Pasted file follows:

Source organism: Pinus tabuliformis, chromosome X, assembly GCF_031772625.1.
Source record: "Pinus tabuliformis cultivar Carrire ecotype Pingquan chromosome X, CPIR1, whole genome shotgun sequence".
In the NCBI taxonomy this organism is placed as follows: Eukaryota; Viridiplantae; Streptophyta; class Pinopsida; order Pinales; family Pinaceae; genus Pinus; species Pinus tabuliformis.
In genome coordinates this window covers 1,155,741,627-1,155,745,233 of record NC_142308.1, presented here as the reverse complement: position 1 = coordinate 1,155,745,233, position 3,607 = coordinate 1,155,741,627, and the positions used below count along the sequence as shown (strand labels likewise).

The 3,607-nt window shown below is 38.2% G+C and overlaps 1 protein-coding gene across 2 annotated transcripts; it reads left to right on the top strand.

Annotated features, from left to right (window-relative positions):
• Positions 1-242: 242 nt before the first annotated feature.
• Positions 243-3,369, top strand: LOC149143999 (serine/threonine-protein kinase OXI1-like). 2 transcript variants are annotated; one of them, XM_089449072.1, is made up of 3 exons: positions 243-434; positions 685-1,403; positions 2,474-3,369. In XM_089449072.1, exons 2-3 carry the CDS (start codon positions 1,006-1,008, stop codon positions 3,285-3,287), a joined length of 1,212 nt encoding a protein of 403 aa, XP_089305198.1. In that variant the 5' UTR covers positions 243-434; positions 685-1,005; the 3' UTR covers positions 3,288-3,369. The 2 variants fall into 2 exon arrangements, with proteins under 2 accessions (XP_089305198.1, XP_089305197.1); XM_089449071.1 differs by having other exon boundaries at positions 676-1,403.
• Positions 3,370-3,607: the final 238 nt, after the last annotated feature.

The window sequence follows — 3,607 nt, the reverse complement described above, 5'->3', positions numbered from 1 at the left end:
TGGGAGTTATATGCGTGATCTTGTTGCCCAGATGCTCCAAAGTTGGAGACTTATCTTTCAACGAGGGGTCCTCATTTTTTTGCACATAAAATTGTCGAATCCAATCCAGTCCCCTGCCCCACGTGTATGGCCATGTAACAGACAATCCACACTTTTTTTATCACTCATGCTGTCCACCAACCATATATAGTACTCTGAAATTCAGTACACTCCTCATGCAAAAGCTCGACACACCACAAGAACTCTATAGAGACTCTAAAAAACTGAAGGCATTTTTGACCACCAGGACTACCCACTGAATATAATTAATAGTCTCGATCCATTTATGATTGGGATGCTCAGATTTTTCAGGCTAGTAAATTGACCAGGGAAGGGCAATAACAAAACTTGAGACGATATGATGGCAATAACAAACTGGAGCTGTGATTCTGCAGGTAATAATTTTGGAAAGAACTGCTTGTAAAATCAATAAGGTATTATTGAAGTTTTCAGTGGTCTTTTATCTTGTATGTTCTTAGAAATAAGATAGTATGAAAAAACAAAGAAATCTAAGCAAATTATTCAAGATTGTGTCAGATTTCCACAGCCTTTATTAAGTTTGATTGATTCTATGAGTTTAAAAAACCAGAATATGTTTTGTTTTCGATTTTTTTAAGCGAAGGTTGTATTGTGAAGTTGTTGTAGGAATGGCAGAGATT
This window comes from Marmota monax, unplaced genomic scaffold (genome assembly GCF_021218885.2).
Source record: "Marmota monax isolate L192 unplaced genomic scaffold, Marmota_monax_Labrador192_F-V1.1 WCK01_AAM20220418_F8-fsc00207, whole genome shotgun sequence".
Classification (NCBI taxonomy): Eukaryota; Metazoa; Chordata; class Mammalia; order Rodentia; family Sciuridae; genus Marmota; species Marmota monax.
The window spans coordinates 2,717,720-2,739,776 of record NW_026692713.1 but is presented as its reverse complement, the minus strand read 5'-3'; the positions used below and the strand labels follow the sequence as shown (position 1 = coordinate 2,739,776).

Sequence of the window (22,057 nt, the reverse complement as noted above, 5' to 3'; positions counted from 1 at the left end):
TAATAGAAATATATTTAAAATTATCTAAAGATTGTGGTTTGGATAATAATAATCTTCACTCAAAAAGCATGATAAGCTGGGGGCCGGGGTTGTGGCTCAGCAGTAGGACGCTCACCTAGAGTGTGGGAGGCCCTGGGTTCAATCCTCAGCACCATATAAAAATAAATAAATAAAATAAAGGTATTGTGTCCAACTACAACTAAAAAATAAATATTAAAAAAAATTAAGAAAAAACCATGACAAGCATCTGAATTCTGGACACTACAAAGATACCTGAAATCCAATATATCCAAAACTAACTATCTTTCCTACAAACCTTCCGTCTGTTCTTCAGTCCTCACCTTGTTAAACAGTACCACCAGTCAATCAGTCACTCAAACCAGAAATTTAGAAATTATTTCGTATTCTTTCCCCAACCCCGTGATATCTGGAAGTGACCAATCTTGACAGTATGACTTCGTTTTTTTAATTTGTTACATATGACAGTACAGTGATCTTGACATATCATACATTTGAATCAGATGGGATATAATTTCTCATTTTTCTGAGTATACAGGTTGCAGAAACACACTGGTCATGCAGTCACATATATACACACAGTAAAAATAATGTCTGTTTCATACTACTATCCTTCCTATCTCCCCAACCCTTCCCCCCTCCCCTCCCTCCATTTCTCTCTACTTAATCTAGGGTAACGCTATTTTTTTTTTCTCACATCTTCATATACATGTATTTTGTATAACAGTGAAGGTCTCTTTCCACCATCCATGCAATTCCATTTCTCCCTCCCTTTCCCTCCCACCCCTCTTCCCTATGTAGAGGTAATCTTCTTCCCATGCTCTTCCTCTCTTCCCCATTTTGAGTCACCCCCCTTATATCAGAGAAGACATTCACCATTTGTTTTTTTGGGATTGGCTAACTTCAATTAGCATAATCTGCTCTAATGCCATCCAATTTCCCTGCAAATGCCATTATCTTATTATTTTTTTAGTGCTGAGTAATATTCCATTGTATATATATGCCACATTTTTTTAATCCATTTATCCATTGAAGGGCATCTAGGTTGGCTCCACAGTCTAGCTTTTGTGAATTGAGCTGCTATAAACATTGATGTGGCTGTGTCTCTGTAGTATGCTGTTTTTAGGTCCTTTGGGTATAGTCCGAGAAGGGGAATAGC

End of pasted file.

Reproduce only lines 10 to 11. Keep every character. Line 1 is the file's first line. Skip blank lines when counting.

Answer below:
The window sequence follows — 3,607 nt, the reverse complement described above, 5'->3', positions numbered from 1 at the left end:
TGGGAGTTATATGCGTGATCTTGTTGCCCAGATGCTCCAAAGTTGGAGACTTATCTTTCAACGAGGGGTCCTCATTTTTTTGCACATAAAATTGTCGAATCCAATCCAGTCCCCTGCCCCACGTGTATGGCCATGTAACAGACAATCCACACTTTTTTTATCACTCATGCTGTCCACCAACCATATATAGTACTCTGAAATTCAGTACACTCCTCATGCAAAAGCTCGACACACCACAAGAACTCTATAGAGACTCTAAAAAACTGAAGGCATTTTTGACCACCAGGACTACCCACTGAATATAATTAATAGTCTCGATCCATTTATGATTGGGATGCTCAGATTTTTCAGGCTAGTAAATTGACCAGGGAAGGGCAATAACAAAACTTGAGACGATATGATGGCAATAACAAACTGGAGCTGTGATTCTGCAGGTAATAATTTTGGAAAGAACTGCTTGTAAAATCAATAAGGTATTATTGAAGTTTTCAGTGGTCTTTTATCTTGTATGTTCTTAGAAATAAGATAGTATGAAAAAACAAAGAAATCTAAGCAAATTATTCAAGATTGTGTCAGATTTCCACAGCCTTTATTAAGTTTGATTGATTCTATGAGTTTAAAAAACCAGAATATGTTTTGTTTTCGATTTTTTTAAGCGAAGGTTGTATTGTGAAGTTGTTGTAGGAATGGCAGAGATT